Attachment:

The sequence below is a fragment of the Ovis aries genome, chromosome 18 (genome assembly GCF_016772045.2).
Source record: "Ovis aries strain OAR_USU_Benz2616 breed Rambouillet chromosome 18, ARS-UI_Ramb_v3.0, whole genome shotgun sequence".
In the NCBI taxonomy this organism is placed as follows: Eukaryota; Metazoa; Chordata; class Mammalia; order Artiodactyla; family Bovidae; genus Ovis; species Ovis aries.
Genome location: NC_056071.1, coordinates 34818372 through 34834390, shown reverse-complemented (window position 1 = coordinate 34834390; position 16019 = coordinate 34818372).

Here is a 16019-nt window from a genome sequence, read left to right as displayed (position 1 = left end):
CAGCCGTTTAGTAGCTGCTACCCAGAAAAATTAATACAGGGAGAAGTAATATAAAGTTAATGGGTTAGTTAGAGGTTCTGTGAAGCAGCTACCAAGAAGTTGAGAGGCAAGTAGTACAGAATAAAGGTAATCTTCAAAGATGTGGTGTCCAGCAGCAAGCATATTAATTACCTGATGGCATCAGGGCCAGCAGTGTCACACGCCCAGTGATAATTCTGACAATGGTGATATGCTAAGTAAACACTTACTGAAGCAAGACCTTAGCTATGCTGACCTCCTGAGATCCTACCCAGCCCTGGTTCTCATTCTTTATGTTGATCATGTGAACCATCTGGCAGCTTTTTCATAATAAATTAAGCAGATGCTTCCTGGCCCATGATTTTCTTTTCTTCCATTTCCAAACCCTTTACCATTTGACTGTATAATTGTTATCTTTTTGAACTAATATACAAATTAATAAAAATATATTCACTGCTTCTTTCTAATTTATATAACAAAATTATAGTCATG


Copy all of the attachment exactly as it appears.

The sequence below is a fragment of the Ovis aries genome, chromosome 18 (genome assembly GCF_016772045.2).
Source record: "Ovis aries strain OAR_USU_Benz2616 breed Rambouillet chromosome 18, ARS-UI_Ramb_v3.0, whole genome shotgun sequence".
In the NCBI taxonomy this organism is placed as follows: Eukaryota; Metazoa; Chordata; class Mammalia; order Artiodactyla; family Bovidae; genus Ovis; species Ovis aries.
Genome location: NC_056071.1, coordinates 34818372 through 34834390, shown reverse-complemented (window position 1 = coordinate 34834390; position 16019 = coordinate 34818372).

Here is a 16019-nt window from a genome sequence, read left to right as displayed (position 1 = left end):
CAGCCGTTTAGTAGCTGCTACCCAGAAAAATTAATACAGGGAGAAGTAATATAAAGTTAATGGGTTAGTTAGAGGTTCTGTGAAGCAGCTACCAAGAAGTTGAGAGGCAAGTAGTACAGAATAAAGGTAATCTTCAAAGATGTGGTGTCCAGCAGCAAGCATATTAATTACCTGATGGCATCAGGGCCAGCAGTGTCACACGCCCAGTGATAATTCTGACAATGGTGATATGCTAAGTAAACACTTACTGAAGCAAGACCTTAGCTATGCTGACCTCCTGAGATCCTACCCAGCCCTGGTTCTCATTCTTTATGTTGATCATGTGAACCATCTGGCAGCTTTTTCATAATAAATTAAGCAGATGCTTCCTGGCCCATGATTTTCTTTTCTTCCATTTCCAAACCCTTTACCATTTGACTGTATAATTGTTATCTTTTTGAACTAATATACAAATTAATAAAAATATATTCACTGCTTCTTTCTAATTTATATAACAAAATTATAGTCATG